Theatres

19 Febuary 2015

Theatres is an exhibition about sites of violent geopolitical unrest in the world today. It features twelve recent video works by acclaimed international practitioners. It appears across two venues, Hackett Hall at the Western Australian Museum and Moana Project Space, in the Perth CBD.

In Hackett Hall, seven works of cinematic scale focus on conflicted landscapes. The works implicate the troubling position of the viewer, some through disturbing beauty, some with ambivalence, and others are more directly confrontational.

The relationships between the medium of video, the language of cinema, twenty-first century warfare and theatrical spectacle are placed under the spotlight as the landscape of parts of the Middle East, the US, St.Petersburg, Serbia and Ukraine bear the traces of conflict as silent and impersonal witness.

Meanwhile at Moana, artworks explore the diverse and increasingly complicated way modern conflict is technologically mediated.

Part of the 2015 Perth International Arts Festival, Theatres was curated by Guy Louden, Dale Buckley, and Laetitia Wilson.

Artists
Amir Yatziv Israel
John Smith UK
Baden Pailthorpe Australia
Ahmet Ögut Turkey
Richard Mosse Ireland
Hiwa K Iraq/ Kurdistan
Eva and Franco Mattes Italy
Iman Issa Egypt
Laurent Grasso France

Documentation

Resources

Type Title Source
Floorsheet Theatres, Hackett Hall Moana
Preview Facing Down Conflict The West Australian
Web Theatres Perth Festival
Catalogue Theatres, Visual Arts Brochure Perth Festival

Exhibition Exegesis

Theatres is an international exhibition of contemporary video art which examines the landscape of geopolitical conflict and contention. Taking contested terrain as its subject, the exhibition critically examines both literal and ideological battlegrounds as borders, divides and areas of violent exchange. Featuring recent works by a diverse spectrum of acclaimed international practitioners, Theatres interrogates the troubling relationships between the medium of video, modern warfare and theatrical spectacle.

Theatres of war have always compelled people, both by the nature of their intensity and the promised spectacle of death and disaster. Given the devastation wrought by mechanised warfare upon people and the landscapes they inhabit, this compulsive interest in conflict has an unsettling dynamic. A fascination with the images of contemporary conflict has undertones of voyeurism and exploitation, marked by a distance from reality as war is mediated through surveillance footage, drone photography, video games and digital simulations, or through the amateur videos captured by combatants and spectators, and shared online. War is de-politicised, and the consumption of war imagery almost becomes a form of entertainment.

Against this media-rich saturation of images, the artists in Theatres have embraced the seductive and spectacular capabilities of the moving image to create videos of disturbing beauty or shocking ugliness. Works such as Richard Mosse’s Unitled (Iraq) document the spartan and beauty of landscapes depopulated through the sustained application of violence. Filmed on a disused firing range on the outskirts of an anonymous Iraqi settlement, the work depicts the remnants of obliterated targets as expressive sculptural objects in a desert landscape, whose timeless beauty suggests a grim eternality to the ongoing conflict. A dispassionate voiceover intones the names of sites of conflict in Iraq, some triggering a rush of recognition – Basra, Baghdad, Babel – others as disturbingly anonymous as the site itself.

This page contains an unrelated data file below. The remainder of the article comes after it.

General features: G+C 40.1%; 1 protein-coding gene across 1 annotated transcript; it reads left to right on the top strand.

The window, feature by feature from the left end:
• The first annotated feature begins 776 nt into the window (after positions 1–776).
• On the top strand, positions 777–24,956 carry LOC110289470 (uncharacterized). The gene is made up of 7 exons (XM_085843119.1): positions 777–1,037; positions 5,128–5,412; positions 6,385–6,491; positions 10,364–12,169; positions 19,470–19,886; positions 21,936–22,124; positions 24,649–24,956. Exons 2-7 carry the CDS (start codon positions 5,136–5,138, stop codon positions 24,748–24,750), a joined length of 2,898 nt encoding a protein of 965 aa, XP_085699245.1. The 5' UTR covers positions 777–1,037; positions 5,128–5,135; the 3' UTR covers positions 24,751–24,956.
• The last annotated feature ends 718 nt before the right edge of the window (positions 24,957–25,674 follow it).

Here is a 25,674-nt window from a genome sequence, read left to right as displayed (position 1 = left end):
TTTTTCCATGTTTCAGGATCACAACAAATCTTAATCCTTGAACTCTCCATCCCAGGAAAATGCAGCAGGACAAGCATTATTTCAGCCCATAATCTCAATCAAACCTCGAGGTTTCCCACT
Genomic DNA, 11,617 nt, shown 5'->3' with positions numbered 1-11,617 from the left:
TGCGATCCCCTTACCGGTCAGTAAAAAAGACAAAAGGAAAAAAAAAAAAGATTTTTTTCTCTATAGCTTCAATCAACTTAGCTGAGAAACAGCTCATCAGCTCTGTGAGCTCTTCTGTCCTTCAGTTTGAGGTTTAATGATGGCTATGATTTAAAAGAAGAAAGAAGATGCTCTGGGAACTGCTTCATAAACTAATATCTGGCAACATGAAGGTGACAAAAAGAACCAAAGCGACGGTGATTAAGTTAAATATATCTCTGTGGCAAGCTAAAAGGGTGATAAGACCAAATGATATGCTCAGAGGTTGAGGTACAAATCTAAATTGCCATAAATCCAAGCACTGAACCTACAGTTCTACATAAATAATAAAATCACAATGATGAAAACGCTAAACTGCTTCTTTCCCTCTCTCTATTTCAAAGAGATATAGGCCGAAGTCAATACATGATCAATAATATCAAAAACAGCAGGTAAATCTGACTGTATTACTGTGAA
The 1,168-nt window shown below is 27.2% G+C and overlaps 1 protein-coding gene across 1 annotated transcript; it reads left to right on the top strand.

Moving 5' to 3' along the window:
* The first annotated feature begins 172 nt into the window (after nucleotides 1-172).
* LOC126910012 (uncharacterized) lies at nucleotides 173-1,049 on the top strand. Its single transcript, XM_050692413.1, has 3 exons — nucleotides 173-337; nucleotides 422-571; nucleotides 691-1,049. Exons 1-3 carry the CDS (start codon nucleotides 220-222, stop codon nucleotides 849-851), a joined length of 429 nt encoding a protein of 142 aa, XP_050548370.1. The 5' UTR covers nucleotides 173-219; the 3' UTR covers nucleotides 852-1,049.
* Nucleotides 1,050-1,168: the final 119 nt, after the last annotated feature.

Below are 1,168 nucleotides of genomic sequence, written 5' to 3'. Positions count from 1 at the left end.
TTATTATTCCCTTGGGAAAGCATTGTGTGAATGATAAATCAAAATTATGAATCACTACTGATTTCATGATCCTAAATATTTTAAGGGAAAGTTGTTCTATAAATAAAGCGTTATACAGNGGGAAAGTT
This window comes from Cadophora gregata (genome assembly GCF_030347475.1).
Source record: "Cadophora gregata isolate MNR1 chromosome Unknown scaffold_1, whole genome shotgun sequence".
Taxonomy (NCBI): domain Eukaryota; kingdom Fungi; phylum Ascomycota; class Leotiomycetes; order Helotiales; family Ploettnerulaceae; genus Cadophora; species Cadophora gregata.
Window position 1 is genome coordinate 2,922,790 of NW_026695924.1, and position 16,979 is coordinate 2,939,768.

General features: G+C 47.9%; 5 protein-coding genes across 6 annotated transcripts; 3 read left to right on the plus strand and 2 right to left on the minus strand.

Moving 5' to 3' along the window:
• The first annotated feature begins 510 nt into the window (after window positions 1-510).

Other works are even more explicit in embracing theatricality – Cyprien Gaillard’s Desniansky Raion is a 30-minute opera which depicts the open wounds of the post-Soviet, post-modern European landscape, and elevates it into an opera with a regressive and ruinous vision. Gaillard glibly pairs footage from a brawl between rival fight clubs in St Petersburg with images of decaying failed housing projects across Serbia and the Ukraine, culminating in the demolition of an apartment building punctuated by coloured light and pyrotechnics. Desniansky Raion reveals the problem of presenting conflict as an aesthetic experience, and attacks the Western conceit of pointless violence and delight in destruction as a form of entertainment.

In counterpoint, works such as Hiwa K’s This Lemon Tastes of Apple record the collapse of filmic unreality in the face of real-world conflict. The video is a document of the artist’s intervention into a civil protest in southern Kurdistan where, accompanied by guitar, Hiwa wades into the crowd and rallies them by playing Ennio Morricone’s harmonica motif from the movie Once Upon a Time in the West. The iconic score is transmuted into a signal of protest, a call to go forth and a song for the unexpressed, but is abruptly brought to an end by salvos of tear gas and live ammunition, which turn the protest into a rout. The resultant video is a play on the contrast between theatrical violence and the realities of a blood- soaked street in contemporary Iraq, which presents rare insight into a brutal conflict during the Arab Spring – largely undocumented and unnoticed by the West.

Timed to coincide with the Anzac Centenary, and in light of ongoing combats across the Middle East, northern Africa and eastern Europe, Theatres is a significant and timely reminder of some of the realities, and bizarre unrealities, which characterise these sites of modern conflict.